New Amazon dam could threaten indigenous lands and endemic species

zapora w Amazonii

Amazon’s new Castanheira dam, in the Arinos River basin, is raising serious concerns among indigenous peoples. This investment, which is currently awaiting an environmental decision, could pose a threat not only to the land of the natives, but also to local wildlife, including endemic species. An investigation by Operation Native Amazon (OPAN), a local community organization, revealed a number of inconsistencies in the project’s planning and licensing process. Indigenous people have expressed concern that the construction of the dam could bring serious social and environmental impacts, threatening traditional ways of life and local ecosystems.

Why a new dam at Amazon?

The Brazilian government is responding to the occurrence of severe droughts, convinced that its decisions are right, and is planning measures to develop hydropower and prevent water shortages. For this reason, preparations have begun in the Amazon to build dams to reduce the drought-prone nature of the rivers that feed the Amazon. The Castanheira Dam, to be located 120 km from the mouth of the Arinos River in the Juruena River basin, is another project under the initiative. The initiator is the Ministry of Mines and Energy. The government still has not set a timetable for the work, even though the investment planning process began thirteen years ago. The project is still present in national energy plans and is awaiting an environmental decision. The strategy of building river dams in the Amazon is a controversial topic due to its many potential negative effects.

Castanheira dam a Tapayuna people

A new dam in the Amazon may threaten the Tapayuna people in particular. It is an indigenous community living in the heart of the Brazilian Amazon. In the past, it has become partially dispersed due to the need to leave its territory. For many years, the Tapayuna lived in villages of other tribes, so their language and traditions were absorbed by the customs of other ethnic groups. Only in 2016. have applied to Funai, Brazil’s federal agency for the indigenous peoples, for permission to reoccupy the land of their ancestors. However, they still have not received a response. Unfortunately, the implementation of the planned dam will threaten this territory – as well as the culture, heritage and history of the Tapayun people. Researchers point to potential cultural genocide.

Dams on Amazon rivers and the environment

By baffling watercourses, dams undoubtedly affect the entire river valley ecosystem. The Arinos River, according to experts from the research team, is one of the last free-flowing rivers in the Juruena basin, and the construction of another dam will bring a number of negative effects. The obstructed flow and its artificial control within the 600 km of the river’s main channel could be a threat to 97 species of migratory fish. In addition, the water level in the river will drop significantly, which could change the entire ecosystem. The Castanheira Dam is another very significant change – a huge area claimed by the Tapayuna people would be flooded. It is estimated that an area the size of 9,500 football fields would be under water, including dozens of farms.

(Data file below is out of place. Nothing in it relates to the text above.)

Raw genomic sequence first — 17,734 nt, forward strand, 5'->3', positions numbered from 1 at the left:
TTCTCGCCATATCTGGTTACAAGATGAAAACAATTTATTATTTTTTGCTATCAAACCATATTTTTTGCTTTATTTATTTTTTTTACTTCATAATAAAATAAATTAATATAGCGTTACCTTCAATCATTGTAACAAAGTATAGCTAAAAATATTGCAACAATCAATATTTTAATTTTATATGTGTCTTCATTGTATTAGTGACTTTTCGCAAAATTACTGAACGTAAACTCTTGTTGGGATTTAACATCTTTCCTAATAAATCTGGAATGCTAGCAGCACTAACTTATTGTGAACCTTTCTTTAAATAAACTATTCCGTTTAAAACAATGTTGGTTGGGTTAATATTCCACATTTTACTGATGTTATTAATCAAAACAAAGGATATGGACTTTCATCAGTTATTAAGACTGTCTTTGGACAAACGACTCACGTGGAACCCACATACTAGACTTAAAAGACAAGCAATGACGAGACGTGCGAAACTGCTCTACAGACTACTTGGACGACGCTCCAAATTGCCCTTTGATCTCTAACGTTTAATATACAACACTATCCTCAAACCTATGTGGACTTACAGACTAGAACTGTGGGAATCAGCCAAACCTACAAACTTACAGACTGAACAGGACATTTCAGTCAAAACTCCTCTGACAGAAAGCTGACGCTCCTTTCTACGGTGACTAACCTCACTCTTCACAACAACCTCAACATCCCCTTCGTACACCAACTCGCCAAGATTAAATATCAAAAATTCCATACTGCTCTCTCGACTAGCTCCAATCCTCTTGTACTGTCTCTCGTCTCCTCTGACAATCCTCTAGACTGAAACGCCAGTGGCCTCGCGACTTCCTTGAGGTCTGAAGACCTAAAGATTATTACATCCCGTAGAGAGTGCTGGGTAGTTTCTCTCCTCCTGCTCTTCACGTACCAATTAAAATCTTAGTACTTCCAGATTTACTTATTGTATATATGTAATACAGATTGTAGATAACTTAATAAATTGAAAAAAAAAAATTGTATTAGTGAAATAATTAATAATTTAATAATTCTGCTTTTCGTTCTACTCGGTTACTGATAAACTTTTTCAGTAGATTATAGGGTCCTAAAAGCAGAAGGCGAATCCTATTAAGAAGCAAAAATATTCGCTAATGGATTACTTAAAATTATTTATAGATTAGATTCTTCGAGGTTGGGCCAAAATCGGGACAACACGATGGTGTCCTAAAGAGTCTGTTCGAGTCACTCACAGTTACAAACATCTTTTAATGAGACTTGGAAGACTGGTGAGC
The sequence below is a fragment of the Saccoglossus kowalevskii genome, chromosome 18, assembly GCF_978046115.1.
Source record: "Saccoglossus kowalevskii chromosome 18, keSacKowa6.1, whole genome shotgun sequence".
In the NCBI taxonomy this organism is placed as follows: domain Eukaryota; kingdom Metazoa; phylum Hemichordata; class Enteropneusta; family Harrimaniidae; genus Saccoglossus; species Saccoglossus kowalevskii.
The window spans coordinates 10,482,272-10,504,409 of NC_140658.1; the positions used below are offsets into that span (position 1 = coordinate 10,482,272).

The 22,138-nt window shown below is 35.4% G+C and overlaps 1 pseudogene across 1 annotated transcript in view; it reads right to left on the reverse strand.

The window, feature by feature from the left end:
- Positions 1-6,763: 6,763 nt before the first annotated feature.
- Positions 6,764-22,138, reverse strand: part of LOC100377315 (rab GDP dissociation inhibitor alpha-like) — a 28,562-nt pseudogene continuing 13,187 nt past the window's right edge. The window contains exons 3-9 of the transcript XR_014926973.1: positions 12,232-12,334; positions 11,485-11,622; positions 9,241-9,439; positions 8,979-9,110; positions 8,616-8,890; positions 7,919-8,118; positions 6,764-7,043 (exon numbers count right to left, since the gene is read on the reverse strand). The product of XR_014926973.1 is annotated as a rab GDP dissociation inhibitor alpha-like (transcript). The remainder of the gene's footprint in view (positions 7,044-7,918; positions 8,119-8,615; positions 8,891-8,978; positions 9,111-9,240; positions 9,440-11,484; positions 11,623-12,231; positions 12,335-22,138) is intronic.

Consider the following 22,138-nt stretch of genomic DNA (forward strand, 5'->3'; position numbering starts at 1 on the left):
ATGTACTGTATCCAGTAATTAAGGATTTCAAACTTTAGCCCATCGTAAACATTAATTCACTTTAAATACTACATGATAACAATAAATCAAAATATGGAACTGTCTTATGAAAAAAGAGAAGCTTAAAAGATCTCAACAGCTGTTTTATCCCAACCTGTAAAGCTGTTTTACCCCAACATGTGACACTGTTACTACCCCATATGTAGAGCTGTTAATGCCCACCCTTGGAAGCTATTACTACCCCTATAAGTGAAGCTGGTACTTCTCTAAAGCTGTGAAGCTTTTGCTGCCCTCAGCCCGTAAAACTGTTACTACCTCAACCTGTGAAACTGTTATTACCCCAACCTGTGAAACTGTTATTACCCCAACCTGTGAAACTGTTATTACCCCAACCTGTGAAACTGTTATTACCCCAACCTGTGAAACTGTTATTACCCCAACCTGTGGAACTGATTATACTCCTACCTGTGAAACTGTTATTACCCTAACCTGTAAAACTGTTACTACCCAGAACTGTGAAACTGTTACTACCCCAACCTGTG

Brazil’s new dam controversy

The civil society organization OPAN (Operation Native Amazon) conducted a study of the potential impact of the Castanheira Dam on the Arinos River ecosystem. In doing so, it revealed a number of inconsistencies in the planning and licensing process of the state environmental agency SEMA-MT, among others. related to the lack of official information on the claims of the Tapayuna people to the area where the new dam would be built or the failure to take into account the cumulative impact of hundreds of other hydroelectric dams planned or built in the area. A new facility of this type would not only cause flooding in areas historically belonging to the Tapayuna people, but would also affect the cultural well-being of the indigenous people. Indigenous people in the basin worry that the transformation of the valley will involve food shortages and make it impossible to preserve traditions. Nature in these areas is a huge part of the history and daily life of locals.

Will a new Amazon dam be built?

It is currently unclear if and when plans to build the Casanheira Dam will come to fruition. Although hydropower is renewable, building the infrastructure necessary to produce it can have a huge impact on nature and society, especially in areas as large as the Amazon. In this area, more than half of the land is protected and occupied by indigenous peoples. Opponents of the construction of such facilities also point to the possible exacerbation of drought and wildfires and greenhouse gas emissions, high investment costs and profits disproportionate to the benefits of farming, fishing and other indigenous activities. Skeptics suggest investing in wind or solar power plants, which don’t have as much environmental and social impact.

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